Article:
HL Deb 30 January 1989 vol 503 cc869-71

2.37 p.m.

Viscount Hanworth asked Her Majesty's Government:

What steps they are taking to preserve the United Kingdom's diminishing natural gas reserves and to discourage their use by new privately-financed power stations unless a corresponding amount of natural gas is obtained from Norwegian reserves.

The Earl of Dundee

My Lords, the United Kingdom has ample gas reserves to supply needs well into the future. The Government see no reason for discriminating against power station use of gas. Generation from gas is both environmentally more acceptable and thermally more efficient than generation from other fossil fuels. Any decisions to import gas will rest on the merits of doing so in the market circumstances of the time.

Viscount Hanworth

My Lords, I thank the Minister for that reply. However, he surely acknowledges that our own gas supplies are strictly limited compared perhaps with those of the Norwegians.

Noble Lords


Viscount Hanworth

This may be of great importance in the not too distant future to our balance of payments and to much else. Will the Minister confirm that the Government have powers to restrict the use of natural gas for generating power if it appears that it is becoming excessive?

The Earl of Dundee

My Lords, the Government certainly have powers to restrict the use of natural gas if its depletion became excessive. However, I can assure the noble Viscount that we have ample reserves. There is no need to embark on a depletion policy. Indeed, he will appreciate that the development of deep-sea oil and gas reserves requires large up-front investments. Making such an investment, with the possibility that the Government might limit flows from the development field, would add a substantial clement to the already considerable risks and therefore inhibit development prospects.

Lord Stoddart of Swindon

My Lords, does the noble Earl agree that energy conservation is still important and that it is not in the best interests of energy conservation to burn a premium fuel—which can be burnt directly at at least 80 per cent. overall thermal efficiency—in generators, turbines and boilers, which reduce the overall thermal efficiency to 35 per cent? I hope that he will consider that aspect.

The Earl of Dundee

My Lords, I am grateful to the noble Lord for touching on that theme. However, I should point out to him the environmental advantages of gas, which are substantial. Gas has a low sulphur content. Combustion can be controlled to ensure low emissions of nitrogen oxide. Carbon dioxide emissions per unit of electricity are below half the level for coal-fired stations.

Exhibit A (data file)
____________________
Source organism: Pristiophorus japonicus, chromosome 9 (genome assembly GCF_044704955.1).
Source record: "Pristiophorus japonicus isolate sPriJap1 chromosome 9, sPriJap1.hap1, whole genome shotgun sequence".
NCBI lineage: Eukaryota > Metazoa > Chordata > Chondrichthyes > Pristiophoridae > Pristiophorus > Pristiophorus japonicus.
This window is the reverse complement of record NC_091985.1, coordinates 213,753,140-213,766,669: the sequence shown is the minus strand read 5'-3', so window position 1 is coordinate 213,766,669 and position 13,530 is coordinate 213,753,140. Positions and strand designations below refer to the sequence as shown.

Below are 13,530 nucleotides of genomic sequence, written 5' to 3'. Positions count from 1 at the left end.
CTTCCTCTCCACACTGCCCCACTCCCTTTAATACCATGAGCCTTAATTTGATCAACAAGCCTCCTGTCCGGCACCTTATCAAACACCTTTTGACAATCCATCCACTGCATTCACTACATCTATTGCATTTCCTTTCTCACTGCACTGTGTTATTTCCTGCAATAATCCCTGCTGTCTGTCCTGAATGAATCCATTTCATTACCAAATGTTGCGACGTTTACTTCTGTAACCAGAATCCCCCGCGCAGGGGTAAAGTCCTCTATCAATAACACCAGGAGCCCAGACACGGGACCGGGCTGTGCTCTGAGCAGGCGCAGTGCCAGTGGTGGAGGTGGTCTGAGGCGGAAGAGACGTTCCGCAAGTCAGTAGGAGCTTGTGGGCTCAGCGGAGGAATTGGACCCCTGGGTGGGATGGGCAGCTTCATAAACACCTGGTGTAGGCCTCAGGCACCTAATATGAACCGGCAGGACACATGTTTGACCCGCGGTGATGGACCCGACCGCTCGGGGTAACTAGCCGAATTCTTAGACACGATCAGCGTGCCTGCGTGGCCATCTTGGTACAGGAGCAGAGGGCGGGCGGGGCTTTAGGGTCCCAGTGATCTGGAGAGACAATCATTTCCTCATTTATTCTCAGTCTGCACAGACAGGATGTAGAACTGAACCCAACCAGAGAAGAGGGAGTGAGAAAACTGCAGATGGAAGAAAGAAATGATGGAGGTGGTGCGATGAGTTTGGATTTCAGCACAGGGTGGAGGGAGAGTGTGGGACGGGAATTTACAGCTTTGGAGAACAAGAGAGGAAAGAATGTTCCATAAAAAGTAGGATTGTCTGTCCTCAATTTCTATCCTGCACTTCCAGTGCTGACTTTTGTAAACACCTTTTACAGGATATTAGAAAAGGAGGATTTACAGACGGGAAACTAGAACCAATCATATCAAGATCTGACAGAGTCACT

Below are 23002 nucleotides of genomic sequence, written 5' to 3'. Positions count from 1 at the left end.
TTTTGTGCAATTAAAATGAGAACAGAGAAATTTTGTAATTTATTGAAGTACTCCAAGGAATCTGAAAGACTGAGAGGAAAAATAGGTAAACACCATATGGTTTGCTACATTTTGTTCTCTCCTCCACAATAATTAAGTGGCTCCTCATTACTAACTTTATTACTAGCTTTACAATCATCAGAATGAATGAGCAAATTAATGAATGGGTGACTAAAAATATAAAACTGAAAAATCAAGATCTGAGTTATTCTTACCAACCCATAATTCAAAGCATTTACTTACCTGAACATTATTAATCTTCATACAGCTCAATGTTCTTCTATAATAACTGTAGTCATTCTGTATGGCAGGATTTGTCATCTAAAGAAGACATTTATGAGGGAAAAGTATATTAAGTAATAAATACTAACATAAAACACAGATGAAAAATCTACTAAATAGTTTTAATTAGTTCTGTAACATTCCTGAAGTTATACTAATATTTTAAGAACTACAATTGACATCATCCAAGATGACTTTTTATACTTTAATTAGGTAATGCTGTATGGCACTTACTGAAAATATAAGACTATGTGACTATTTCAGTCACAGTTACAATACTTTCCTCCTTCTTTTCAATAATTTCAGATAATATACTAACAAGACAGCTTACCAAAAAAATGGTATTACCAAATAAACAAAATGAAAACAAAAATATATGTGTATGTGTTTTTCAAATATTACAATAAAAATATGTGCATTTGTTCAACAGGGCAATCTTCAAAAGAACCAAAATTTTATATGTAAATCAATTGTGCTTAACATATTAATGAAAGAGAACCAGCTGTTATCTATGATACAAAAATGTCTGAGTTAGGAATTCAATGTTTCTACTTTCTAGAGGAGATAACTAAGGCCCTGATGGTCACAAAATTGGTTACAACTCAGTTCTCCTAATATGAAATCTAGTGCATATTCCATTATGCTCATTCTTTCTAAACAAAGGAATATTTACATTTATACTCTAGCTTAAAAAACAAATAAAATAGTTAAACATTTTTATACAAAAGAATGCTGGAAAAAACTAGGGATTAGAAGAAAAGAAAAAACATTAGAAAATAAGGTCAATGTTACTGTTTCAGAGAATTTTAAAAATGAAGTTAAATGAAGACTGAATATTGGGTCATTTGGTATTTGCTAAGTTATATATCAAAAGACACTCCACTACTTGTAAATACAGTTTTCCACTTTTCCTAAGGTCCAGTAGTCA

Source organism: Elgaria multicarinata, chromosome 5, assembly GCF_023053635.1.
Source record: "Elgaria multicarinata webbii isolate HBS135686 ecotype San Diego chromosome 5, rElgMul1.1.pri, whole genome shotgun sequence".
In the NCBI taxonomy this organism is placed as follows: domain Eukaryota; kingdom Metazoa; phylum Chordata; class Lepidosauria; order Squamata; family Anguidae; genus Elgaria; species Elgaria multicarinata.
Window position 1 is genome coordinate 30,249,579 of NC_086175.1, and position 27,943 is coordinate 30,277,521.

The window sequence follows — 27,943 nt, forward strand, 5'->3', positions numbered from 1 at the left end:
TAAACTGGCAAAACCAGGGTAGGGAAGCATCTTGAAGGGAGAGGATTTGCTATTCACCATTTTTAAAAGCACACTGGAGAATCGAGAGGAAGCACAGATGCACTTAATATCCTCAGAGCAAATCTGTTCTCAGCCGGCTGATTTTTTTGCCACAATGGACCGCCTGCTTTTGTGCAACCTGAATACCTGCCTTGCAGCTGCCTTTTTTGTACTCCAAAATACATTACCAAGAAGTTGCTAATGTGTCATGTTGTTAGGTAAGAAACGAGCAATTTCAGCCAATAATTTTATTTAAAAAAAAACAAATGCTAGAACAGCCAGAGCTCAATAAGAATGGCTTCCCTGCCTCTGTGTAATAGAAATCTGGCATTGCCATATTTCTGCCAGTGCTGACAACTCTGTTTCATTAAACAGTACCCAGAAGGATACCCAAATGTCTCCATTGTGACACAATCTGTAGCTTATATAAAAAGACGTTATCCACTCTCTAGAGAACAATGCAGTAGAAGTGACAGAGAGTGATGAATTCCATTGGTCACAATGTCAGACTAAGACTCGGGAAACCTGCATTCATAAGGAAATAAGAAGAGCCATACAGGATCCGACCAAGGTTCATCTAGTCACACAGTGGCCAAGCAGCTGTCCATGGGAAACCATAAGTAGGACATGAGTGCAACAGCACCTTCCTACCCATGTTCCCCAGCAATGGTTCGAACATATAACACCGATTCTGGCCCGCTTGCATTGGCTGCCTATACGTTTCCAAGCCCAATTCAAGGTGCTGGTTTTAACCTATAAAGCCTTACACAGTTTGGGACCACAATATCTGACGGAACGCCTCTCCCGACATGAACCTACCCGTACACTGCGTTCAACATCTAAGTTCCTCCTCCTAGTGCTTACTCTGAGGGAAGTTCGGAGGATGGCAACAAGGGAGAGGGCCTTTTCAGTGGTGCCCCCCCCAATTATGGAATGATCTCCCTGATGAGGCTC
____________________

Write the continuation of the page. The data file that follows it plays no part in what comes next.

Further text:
Lord Peston

My Lords, does the noble Earl agree that although we have considerable natural gas supplies, natural gas provides a particularly important back-up to our country's long-term energy reserves? Is it the view of Her Majesty's Government that the current price of natural gas truly reflects its long-term value to the economy?

The Earl of Dundee

My Lords, I am grateful to the noble Lord. I do not think that it would be wise for any of us to attempt to look too far into the future in predicting how the price of gas will behave. Indeed, if we were to do so we might move from sensible discussions on the substance of gas to rather difficult, if related, deliberations on the subject of hot air.

Lord Ezra

My Lords, I accept that we must treat our valuable natural gas to best advantage. However, does the noble Earl agree that there is merit in diversifying to some degree the sources of primary energy for electricity generation; for example, to combine heat and power, to the use of waste materials and in other ways? If so, it is possibly difficult to discriminate against one particular fuel.

The Earl of Dundee

My Lords, yes. I wholeheartedly support what the noble Lord has just said. The more that we can diversify with fuels the better.

The Earl of Halsbury

My Lords, does the noble Earl's consideration include any work that is going on on the apparently enormous reserves of methane as methane hydrate in Arctic waters?

The Earl of Dundee

My Lords, I am grateful to the noble Earl. I shall pass on his remarks.

Viscount Hanworth

My Lords, what does the noble Earl mean by "ample reserves"?

The Earl of Dundee

My Lords, I believe that these are reserves which are considerably to be distinguished from those which might be regarded as minimal.

Lord Leatherland

My Lords, how will this matter affect our coal industry? Does it mean that many of our collieries will have to shut down?

The Earl of Dundee

No, my Lords. I can assure the noble Lord that he does not have to make a pessimistic inference.